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Wye Nature

Fischotter by Alexander Leisser

The river Wye and Wye basin is home to a huge variety of wildlife from aquatic life through to mammal and plant. Much of the Wye Valley is designated an SSSI or Site of Special Scientific Interest in recognition of its sensitivity and its need for preservation. We're enthralled by the small to the larger presence in, for example, a veteran Oak. Browse the page for a snap shot of the natural world amid the Wye and where best to enjoy it. 

OtterArtist Name
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Fischotter by Alexander Leisser


Commonly known as just an Otter these Otters can be found all over Europe and in the Wye. We've seen Otter in Herefordshire and up at the Elan confluence. It's habitat are shallow rivers with overgrown banks. The otter eats fish although it will eat almost anything from Water voles, rabbits, snails, ducks and carrion. Young animals are blind at birth and weigh about 80 to 100 grams.

American Mink below are also widespread throughout the Wye basin. They are a real threat to Water Vole below. Click the link for more details.

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American Mink by Peter Trimming

The Wye Valley Area of Outstanding Natural Beauty (AONB) recognizes the Wye as a precious habitat.

Atlantic Salmon

The Wye was once one of the greatest salmon rivers in the world. Atlantic Salmon migrate from the sea to breed in the tributaries of the Wye. Spawning takes place in a gravel depression called a Redd. They have a homing instinct that draws them back to spawn in their birth stream after 1-4 years in the sea. Some of the tributaries they head for in the Wye are the Irfon, Marteg where this picture was taken, the Tarennig & Bidno and Ithon. They've been found in the Lugg and Arrow but not all the way up because of barriers. In Mid November they can be seen leaping up the river Marteg. To visit check out details here.

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Video Screen Print. Taken from a donated video by Dewy Roberts. Salmon on the Marteg

The Water Vole below is predated upon by the non native American Mink. Found along our waterways and in lakes such as Llangorse they're similar-looking to the brown rat. 


Water Vole by Peter Trimming

The fastest bird in the sky 

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Peregrine Falcon by: US Fish & Wildlife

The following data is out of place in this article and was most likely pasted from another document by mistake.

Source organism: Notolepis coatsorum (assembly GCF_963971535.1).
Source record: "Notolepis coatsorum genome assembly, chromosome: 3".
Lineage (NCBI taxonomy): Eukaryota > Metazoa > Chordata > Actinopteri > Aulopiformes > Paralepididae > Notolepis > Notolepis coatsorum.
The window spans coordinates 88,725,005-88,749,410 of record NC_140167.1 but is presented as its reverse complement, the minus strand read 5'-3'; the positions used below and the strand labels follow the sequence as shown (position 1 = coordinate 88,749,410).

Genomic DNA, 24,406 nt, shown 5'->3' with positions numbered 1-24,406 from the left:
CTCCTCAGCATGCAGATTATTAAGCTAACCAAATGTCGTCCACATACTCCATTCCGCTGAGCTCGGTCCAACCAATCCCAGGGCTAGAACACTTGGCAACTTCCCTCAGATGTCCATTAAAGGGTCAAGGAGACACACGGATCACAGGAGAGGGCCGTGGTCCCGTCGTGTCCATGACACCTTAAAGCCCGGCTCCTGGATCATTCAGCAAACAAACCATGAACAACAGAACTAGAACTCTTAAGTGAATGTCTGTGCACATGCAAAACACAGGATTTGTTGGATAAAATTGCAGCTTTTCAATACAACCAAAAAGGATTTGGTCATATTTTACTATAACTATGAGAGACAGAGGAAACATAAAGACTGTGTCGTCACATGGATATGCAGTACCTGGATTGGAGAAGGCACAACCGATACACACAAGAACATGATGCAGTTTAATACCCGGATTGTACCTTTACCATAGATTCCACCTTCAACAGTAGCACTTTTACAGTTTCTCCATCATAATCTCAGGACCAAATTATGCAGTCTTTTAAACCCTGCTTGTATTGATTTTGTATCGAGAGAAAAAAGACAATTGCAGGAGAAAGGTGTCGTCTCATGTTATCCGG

Peregrine Falcon

The Wye Valley is home to the Peregrine Falcon the fastest bird in the sky. They have been measured at speeds above 83.3 m/s (186 mph) when diving. The falcon feeds almost exclusively on medium-sized birds such as Pigeons and Doves. Typically, the bird nests on cliffs in a shallow scrape on a ledge. The female usually lays 3 or 4 eggs. They are slightly smaller than a chicken egg, and are mottled with a dark, reddish-brown pigment. Incubation of the eggs is about 33 days whereupon the chicks will stay in the nest for about a further 6 weeks. The best place to spot them in the Wye Valley is from Yat Rock.

Grey Heron are shy birds & are common throughout the habitats of the Wye.

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Grey Heron by Ardea cinerea

Nature can play with sunlight


Common Kingfisher

The Kingfisher is widely known but rarely seen by most. It is our mascot and logo. The key to seeing a Kingfisher is to notice its sound. Once aware you'll see them regularly. The Kingfisher is a tropical migrant widespread throughout the Wye catchment. They measure from 16-17cm and nest in deep burrows in river Banksides. They hunt by diving into the water for small fish, such as minnows, as well as invertebrates like dragonfly nymphs. They breed from March to May and have 2-3 broods with seven eggs in each. Interesting fact: Their turquoise color is the result of sunlight and not the pigment in its feathers.

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Kingfisher by: Charles J. Sharp 

The Hobby, which is small can be illusive because they are fast in addition and there are not many of them. The picture below of a Hobby chick was taken by Mark Jickells in the Lugg Valley. For the video to this sighting (Hobby Amazing Birds Of Prey) click the Youtube Icon below

  • Hobby Raptor